Does God Have Favorites?

March 28, 2019

Professor Emeritus of Religious Studies Michael Coogan

The Bible describes many individuals and groups as specially chosen by God. But does God choose at all? That is the question Professor Emeritus of Religious Studies Michael Coogan asks in new book God’s Favorites: Judaism, Christianity and the Myth of Divine Chosenness.

In the book, Coogan, a noted biblical scholar, notes that the claim of divine choice is in fact a form of tribalism based on religion, which has been used from ancient times to the present to justify territorial expansion and prejudice.

Furthermore, he explains the temporally layered and allusive storytelling of biblical texts and describes the world of the ancient Near East from which it emerged, laying bare the power struggles, the acts of vengeance, and persecutions made sacred by claims of chosenness. 

Jumping forward to more modern contexts, Coogan reminds us how the self-designation of the Puritan colonizers of New England as God's new Israel eventually morphed, in the United States, into the self-justifying doctrines of manifest destiny and American exceptionalism.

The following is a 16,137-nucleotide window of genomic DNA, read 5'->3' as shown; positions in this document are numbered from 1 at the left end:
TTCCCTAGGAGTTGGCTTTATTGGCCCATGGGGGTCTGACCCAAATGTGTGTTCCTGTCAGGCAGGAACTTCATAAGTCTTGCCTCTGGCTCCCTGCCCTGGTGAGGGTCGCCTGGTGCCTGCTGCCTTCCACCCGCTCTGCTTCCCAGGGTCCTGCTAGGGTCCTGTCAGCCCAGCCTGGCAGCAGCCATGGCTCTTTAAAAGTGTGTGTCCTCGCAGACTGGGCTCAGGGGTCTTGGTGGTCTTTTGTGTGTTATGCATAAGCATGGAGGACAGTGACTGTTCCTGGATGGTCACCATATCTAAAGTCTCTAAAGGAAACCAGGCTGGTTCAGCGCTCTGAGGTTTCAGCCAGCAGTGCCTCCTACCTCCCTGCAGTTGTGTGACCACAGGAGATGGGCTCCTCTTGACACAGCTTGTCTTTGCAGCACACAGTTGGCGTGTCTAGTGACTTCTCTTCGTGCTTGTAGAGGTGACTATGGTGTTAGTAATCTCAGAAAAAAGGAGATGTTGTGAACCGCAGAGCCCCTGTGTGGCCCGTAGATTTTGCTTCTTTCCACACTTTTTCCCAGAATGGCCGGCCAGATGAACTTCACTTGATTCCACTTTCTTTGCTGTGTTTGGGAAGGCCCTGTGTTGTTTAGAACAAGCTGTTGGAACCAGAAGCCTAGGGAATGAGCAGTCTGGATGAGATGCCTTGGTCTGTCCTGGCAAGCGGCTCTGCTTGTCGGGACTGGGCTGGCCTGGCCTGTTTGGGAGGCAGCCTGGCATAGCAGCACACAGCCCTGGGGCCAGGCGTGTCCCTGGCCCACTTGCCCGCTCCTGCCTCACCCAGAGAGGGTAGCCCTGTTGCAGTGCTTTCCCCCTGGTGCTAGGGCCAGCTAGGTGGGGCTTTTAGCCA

In contemporary Israel, both fundamentalist Zionists and their evangelical American partners cite the Jews' status as God's chosen people as justification for taking land—for very different ends.

Appropriated uncritically, Coogan argues, the Bible has thus been used to reinforce exclusivity and superiority, with new myths based on old myths.

Finally, in place of the pernicious idea of chosenness, he suggests we might instead focus on another key biblical concept: taking care of the immigrant and the refugee, reminding the reader of the unusual focus on the vulnerable in both the Hebrew Bible and New Testament. As he writes:

“...gods do not choose people, either groups or individuals. Rather, people choose a god and then assert that that god has chosen them or their ancestors. The assertion enables them to identify themselves as superior to their neighbors, or their ancestors as superior to their neighbors’ ancestors. They project onto their god their own self-importance.”

Recipient of the College’s Distinguished Faculty Award in 2000, Coogan believes that the myth of divine chosenness should be abandoned. As he concludes:

“Fundamentally, we are all one tribe, one species, with no group, ancient or modern, specially chosen.”